Uber and OLA offers drivers with a reliable
car a flexible way to earn an income.
Whether you take advantage of the
ride-sharing service for your main salary or as an additional income, there’s
potential to make good money.
However, if you want a friendly
relationship with the ATO as an Uber or OLA driver in Australia, it’s important
you keep your finger on the pulse with the latest tax information.
The tax requirements for Uber or other
rideshare driving such as OLA can be confusing. To maximise deductions,
minimise the amount of tax you pay and avoid being flagged by the ATO,
understanding the system is critical. Without good Uber tax management, you could
soon have a debt in the thousands.
To avoid driving away from your ATO taxes
(and the penalties that come with it), here’s what you need to know if you want
to make rideshare driving part of your New
Year business plan.
Uber Drivers are Contractors, Not Employees
As an independent contractor for Uber (a
non-employee running your own business), it’s your responsibility to ensure
your tax affairs are correctly managed. Uber do not withhold any taxes or offer
any employee benefits, such as annual and sick leave.
This means that any money you earn from
Uber driving is accessible income and therefore must be declared in your annual
income tax return.
Yes, Uber and Ola Drivers are Required to Pay Tax and GST
Regardless of what your Uber or OLA income
is, all drivers are still required to pay tax. Both ridesharing services have
the same tax and GST responsibilities.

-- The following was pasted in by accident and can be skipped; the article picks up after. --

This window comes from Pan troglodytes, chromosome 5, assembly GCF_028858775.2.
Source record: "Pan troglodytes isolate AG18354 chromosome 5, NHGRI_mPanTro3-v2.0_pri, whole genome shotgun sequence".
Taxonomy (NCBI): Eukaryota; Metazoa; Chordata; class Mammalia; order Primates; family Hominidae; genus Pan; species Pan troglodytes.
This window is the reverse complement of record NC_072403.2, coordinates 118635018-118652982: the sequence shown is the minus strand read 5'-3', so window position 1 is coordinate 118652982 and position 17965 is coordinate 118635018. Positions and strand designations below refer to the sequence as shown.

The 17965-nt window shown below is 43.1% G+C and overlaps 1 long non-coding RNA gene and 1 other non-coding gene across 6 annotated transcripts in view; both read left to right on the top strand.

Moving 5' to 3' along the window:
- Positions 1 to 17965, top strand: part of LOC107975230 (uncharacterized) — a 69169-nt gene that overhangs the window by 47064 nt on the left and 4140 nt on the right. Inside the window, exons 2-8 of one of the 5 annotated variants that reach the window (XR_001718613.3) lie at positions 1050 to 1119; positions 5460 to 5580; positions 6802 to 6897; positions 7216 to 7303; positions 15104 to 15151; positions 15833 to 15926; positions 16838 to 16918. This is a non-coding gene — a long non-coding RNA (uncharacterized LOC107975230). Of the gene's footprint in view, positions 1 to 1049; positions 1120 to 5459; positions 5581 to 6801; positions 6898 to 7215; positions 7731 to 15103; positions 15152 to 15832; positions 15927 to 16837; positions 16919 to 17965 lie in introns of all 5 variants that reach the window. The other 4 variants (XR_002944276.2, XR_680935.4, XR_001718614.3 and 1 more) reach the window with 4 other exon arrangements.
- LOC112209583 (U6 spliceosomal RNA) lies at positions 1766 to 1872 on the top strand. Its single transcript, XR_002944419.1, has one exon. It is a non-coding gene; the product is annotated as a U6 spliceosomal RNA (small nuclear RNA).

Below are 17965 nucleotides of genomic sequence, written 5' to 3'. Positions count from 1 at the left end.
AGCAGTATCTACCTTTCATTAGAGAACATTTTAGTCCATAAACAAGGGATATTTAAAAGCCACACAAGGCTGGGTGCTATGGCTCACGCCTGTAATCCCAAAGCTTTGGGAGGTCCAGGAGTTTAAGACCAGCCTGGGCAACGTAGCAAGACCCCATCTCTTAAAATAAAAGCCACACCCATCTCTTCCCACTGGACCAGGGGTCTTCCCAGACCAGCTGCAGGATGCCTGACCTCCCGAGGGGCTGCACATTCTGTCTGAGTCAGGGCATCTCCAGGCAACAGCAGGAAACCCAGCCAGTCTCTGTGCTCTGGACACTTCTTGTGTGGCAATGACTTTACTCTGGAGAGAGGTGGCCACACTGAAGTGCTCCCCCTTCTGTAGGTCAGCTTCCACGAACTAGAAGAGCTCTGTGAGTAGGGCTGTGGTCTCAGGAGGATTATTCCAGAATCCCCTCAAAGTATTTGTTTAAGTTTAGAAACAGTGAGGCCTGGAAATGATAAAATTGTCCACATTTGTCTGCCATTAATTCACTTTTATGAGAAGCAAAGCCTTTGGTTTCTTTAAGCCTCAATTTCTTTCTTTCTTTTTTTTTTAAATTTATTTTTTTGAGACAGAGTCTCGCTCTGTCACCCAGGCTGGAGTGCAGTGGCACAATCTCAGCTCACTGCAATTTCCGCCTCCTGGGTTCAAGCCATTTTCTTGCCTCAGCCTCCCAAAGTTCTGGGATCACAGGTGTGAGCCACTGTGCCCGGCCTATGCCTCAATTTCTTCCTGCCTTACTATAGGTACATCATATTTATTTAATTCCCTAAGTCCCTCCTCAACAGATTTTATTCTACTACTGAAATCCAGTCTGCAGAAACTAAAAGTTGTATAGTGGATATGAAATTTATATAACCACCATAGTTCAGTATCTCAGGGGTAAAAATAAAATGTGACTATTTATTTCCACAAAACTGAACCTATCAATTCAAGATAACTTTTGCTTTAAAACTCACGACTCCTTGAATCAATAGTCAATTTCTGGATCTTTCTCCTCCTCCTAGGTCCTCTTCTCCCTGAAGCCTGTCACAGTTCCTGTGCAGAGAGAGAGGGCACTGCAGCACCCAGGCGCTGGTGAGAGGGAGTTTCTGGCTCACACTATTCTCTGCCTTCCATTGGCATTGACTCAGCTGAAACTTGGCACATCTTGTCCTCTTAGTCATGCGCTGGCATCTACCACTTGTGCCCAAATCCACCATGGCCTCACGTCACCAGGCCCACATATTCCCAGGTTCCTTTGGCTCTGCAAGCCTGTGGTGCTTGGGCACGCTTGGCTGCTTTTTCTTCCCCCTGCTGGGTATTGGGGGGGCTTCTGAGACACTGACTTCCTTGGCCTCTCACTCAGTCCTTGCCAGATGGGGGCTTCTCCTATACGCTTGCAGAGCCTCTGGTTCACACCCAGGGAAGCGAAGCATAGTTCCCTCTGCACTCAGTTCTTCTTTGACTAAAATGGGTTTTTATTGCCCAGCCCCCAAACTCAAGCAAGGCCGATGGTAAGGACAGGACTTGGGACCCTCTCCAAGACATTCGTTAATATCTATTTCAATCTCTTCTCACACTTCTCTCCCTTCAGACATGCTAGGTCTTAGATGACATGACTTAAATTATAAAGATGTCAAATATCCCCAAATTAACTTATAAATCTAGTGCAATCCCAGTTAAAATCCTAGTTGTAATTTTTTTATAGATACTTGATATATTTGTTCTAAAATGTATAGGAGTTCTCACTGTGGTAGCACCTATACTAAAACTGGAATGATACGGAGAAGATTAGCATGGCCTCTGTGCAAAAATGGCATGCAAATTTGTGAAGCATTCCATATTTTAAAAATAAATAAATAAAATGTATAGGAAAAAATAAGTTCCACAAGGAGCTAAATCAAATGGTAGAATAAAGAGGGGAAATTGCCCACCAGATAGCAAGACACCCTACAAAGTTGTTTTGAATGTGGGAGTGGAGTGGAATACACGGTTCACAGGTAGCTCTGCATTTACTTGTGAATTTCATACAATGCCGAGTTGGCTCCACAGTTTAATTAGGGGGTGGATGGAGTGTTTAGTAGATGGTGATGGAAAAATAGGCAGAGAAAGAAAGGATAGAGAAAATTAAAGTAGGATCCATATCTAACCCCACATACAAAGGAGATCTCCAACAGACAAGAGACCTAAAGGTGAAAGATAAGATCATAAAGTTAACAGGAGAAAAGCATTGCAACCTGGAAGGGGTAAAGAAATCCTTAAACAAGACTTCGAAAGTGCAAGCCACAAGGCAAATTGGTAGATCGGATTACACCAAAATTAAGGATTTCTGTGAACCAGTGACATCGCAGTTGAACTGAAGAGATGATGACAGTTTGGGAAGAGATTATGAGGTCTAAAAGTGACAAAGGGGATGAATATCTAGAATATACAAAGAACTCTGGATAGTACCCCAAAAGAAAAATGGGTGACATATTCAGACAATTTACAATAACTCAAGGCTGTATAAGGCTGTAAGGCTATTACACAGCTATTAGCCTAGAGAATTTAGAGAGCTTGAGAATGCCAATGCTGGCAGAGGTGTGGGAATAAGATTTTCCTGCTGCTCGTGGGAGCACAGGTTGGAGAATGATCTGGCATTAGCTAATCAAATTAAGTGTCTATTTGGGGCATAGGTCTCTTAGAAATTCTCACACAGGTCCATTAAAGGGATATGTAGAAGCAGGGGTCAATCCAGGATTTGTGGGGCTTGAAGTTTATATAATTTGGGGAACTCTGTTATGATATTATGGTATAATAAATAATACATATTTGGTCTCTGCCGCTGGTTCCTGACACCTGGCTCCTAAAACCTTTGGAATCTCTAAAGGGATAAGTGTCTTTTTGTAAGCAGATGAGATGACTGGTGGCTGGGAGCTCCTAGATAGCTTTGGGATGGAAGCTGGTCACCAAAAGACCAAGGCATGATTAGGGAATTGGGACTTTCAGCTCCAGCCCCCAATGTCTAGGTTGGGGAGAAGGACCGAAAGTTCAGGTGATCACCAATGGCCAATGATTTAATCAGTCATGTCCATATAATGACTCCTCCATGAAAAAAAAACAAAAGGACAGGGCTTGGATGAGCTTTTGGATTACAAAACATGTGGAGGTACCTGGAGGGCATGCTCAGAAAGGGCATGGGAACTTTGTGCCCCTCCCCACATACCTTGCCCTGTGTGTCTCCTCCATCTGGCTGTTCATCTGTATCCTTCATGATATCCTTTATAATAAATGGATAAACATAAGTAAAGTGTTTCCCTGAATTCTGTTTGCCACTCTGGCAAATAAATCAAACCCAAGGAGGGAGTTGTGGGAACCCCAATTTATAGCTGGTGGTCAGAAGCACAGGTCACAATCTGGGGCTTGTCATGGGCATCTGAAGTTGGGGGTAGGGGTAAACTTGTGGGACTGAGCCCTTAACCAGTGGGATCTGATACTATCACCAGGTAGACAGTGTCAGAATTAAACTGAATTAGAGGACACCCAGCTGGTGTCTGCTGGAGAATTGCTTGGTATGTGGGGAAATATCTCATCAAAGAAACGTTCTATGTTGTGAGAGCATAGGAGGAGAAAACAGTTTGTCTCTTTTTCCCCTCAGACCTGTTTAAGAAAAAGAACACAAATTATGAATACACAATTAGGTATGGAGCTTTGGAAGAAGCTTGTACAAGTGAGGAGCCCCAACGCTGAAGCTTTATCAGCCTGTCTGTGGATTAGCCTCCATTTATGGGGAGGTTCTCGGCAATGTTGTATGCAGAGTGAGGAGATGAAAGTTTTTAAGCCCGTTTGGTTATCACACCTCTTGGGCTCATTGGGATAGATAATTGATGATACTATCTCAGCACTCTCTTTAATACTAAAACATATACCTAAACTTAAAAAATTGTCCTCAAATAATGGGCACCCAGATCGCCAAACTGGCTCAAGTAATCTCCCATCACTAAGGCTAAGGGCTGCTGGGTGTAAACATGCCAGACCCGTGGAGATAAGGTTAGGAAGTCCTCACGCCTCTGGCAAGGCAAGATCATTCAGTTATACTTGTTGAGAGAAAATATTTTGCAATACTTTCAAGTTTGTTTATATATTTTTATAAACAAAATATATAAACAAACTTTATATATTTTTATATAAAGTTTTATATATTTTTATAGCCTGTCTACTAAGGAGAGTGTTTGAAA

Since August 2015, the ATO has also confirmed drivers must register for GST and submit a portion of Uber fares to the ATO. This is in addition to the tax paid on any income you earn.
To help manager your Uber tax and GST correctly
as a contractor, it can be worthwhile engaging with a tax agent. However, if
you choose to do it yourself, remember:
- Even if you earn less than the $75,000 GST income threshold, you must still register for GST as an Uber driver
- Lodge a quarterly BAS statement to pay for GST obligations – the ATO will backdate your GST registration to when you started Uber driving if you didn’t set this up from the beginning
- Keep records of essential documents including weekly Uber statements, expense or purchase records (fuel, vehicle servicing/repair), GST records, tax deductions and other claiming costs
- Keep a logbook of the work-related hours you drive
Tip: Don’t spend all your income! Especially if you’re
using Uber as a secondary salary, it’s important to save a small portion of
your earnings so you don’t get stung come tax time. As your income is boosted
by Uber driving, so is your tax bill. Putting down 30-40% of your earnings can
What Happens if I Don’t Pay Uber Tax?
The ATO can determine actual Uber income
against bank accounts at any time. To avoid getting flagged, it’s imperative
all your records and expenses are up-to-date.
They do this by data-matching, which involves collecting information from banks, employers and government bodies to match against your account. Undeclared income that is discovered by the ATO will result in penalties that can be severe.
How do Uber Drivers Estimate Tax Owed?
As a contracted Uber driver, you owe quarterly
taxes on your earnings.
What’s the Best Tax Strategy for Uber Drivers?
If you manage your Uber taxes correctly,
there are some decent tax benefits of being an Uber driver.
Typically, the best strategy would depend
on how much you spent on your vehicle during the tax year compared to how many kilometers
Tip: If you want to increase your Uber earnings, consider the type of Uber vehicle tiers and what car you’ll need for each.
The ridesharing industry has exploded over the last few years and become one of the easiest ways to make money on a flexible schedule. But the tax and paperwork can be a challenge. Fortunately, through effective planning and organisation, rewarding careers can be found in Uber driving. A